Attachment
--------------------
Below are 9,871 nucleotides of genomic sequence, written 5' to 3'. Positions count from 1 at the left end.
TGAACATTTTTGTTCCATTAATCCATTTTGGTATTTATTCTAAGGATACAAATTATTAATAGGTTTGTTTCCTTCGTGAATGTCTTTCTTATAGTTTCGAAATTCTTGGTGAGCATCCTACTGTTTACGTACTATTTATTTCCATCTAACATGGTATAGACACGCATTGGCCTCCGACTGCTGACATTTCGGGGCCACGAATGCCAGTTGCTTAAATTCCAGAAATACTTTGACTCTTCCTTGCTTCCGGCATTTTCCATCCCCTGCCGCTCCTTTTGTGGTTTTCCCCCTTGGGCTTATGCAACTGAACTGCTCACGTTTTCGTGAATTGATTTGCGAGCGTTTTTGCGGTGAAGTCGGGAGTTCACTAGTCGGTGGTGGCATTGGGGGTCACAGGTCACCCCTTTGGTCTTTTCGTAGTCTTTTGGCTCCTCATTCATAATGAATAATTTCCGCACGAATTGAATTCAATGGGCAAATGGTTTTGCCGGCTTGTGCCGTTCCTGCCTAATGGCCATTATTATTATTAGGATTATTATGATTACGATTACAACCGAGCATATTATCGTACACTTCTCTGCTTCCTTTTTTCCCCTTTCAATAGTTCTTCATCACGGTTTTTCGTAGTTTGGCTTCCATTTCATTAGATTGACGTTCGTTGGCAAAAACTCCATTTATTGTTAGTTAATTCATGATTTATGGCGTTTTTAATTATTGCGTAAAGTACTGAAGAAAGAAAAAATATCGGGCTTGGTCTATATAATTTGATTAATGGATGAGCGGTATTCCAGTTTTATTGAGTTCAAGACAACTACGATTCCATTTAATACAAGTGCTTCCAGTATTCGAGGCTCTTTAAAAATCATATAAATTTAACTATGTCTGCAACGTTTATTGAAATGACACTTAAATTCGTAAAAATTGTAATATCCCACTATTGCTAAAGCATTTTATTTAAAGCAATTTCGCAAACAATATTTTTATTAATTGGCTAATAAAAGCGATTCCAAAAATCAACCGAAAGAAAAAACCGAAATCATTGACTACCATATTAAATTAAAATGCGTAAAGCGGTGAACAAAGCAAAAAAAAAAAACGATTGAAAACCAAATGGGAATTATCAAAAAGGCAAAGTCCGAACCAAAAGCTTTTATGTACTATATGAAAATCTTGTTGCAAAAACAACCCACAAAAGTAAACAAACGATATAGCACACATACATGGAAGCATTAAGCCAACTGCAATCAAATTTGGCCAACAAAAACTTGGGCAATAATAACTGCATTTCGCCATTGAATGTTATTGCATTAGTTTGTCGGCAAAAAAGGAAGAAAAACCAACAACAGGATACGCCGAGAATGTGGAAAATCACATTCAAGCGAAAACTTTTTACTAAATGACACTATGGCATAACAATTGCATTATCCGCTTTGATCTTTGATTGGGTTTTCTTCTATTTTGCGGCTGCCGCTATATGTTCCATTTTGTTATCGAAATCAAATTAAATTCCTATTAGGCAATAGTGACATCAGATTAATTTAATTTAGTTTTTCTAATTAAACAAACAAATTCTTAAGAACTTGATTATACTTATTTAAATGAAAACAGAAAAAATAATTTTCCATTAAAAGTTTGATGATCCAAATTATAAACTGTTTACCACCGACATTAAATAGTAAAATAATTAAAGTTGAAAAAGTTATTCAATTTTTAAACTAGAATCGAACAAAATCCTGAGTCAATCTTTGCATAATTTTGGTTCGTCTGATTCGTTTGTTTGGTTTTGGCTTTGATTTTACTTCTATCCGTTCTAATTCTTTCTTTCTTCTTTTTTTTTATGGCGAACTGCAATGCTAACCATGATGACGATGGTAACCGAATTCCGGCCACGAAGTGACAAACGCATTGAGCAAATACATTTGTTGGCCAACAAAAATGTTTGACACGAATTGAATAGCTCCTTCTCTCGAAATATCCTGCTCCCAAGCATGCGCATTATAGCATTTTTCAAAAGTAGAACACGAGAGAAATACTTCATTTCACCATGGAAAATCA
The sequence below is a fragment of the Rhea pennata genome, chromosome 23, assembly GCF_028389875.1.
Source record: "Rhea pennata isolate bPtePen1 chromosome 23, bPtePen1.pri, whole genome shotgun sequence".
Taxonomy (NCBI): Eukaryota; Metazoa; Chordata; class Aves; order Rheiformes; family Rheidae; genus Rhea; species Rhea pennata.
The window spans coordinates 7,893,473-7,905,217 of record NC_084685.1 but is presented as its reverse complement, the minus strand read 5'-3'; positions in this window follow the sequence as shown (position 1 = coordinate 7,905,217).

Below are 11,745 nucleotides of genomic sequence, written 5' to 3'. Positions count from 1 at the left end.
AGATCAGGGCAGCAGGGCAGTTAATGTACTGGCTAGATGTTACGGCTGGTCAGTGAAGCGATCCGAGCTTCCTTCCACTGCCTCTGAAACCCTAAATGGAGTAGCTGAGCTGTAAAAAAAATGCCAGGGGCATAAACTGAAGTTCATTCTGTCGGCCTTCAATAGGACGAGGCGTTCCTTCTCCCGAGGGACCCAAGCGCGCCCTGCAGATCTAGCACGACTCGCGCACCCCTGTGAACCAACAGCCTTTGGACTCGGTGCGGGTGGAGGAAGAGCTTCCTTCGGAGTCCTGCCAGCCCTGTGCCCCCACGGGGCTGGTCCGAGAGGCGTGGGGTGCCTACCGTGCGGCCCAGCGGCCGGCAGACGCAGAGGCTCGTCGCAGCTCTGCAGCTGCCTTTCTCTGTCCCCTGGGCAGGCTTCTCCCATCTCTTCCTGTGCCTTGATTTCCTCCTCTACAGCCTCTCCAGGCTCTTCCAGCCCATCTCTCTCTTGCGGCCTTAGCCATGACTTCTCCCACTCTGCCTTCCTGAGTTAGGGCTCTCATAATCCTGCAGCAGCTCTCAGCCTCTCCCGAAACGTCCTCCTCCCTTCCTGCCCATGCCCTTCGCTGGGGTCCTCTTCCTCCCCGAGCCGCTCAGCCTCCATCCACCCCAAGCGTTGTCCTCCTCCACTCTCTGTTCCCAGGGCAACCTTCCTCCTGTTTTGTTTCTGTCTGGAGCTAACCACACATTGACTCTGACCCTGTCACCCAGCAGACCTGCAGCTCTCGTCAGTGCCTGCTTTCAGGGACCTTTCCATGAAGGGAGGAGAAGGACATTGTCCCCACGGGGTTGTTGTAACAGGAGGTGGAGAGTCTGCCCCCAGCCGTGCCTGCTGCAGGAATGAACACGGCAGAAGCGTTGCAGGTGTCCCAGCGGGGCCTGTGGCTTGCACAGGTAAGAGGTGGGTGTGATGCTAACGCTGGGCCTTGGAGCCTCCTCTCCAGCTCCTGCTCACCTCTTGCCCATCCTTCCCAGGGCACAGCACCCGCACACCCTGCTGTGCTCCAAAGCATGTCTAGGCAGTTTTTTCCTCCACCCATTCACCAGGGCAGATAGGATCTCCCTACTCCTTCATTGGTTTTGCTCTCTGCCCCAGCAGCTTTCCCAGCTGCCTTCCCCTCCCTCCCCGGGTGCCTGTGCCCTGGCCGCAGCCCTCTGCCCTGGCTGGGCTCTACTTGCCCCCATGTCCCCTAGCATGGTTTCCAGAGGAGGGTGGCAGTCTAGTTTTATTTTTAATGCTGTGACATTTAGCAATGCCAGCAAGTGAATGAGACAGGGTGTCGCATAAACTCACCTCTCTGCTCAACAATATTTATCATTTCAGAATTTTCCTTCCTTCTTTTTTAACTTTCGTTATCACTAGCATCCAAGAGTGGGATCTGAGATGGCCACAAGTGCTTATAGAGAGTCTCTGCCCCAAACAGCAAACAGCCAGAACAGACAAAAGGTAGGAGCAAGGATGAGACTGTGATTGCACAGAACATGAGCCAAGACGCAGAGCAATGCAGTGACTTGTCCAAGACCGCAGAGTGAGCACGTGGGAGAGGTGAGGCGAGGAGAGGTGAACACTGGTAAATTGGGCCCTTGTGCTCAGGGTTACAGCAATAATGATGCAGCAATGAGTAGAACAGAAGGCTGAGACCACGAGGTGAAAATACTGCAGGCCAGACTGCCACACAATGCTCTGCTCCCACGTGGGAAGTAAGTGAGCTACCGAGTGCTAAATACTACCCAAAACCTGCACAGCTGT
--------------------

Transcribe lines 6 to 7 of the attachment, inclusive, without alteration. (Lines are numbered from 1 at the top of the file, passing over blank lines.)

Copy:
The window spans coordinates 7,893,473-7,905,217 of record NC_084685.1 but is presented as its reverse complement, the minus strand read 5'-3'; positions in this window follow the sequence as shown (position 1 = coordinate 7,905,217).

Below are 11,745 nucleotides of genomic sequence, written 5' to 3'. Positions count from 1 at the left end.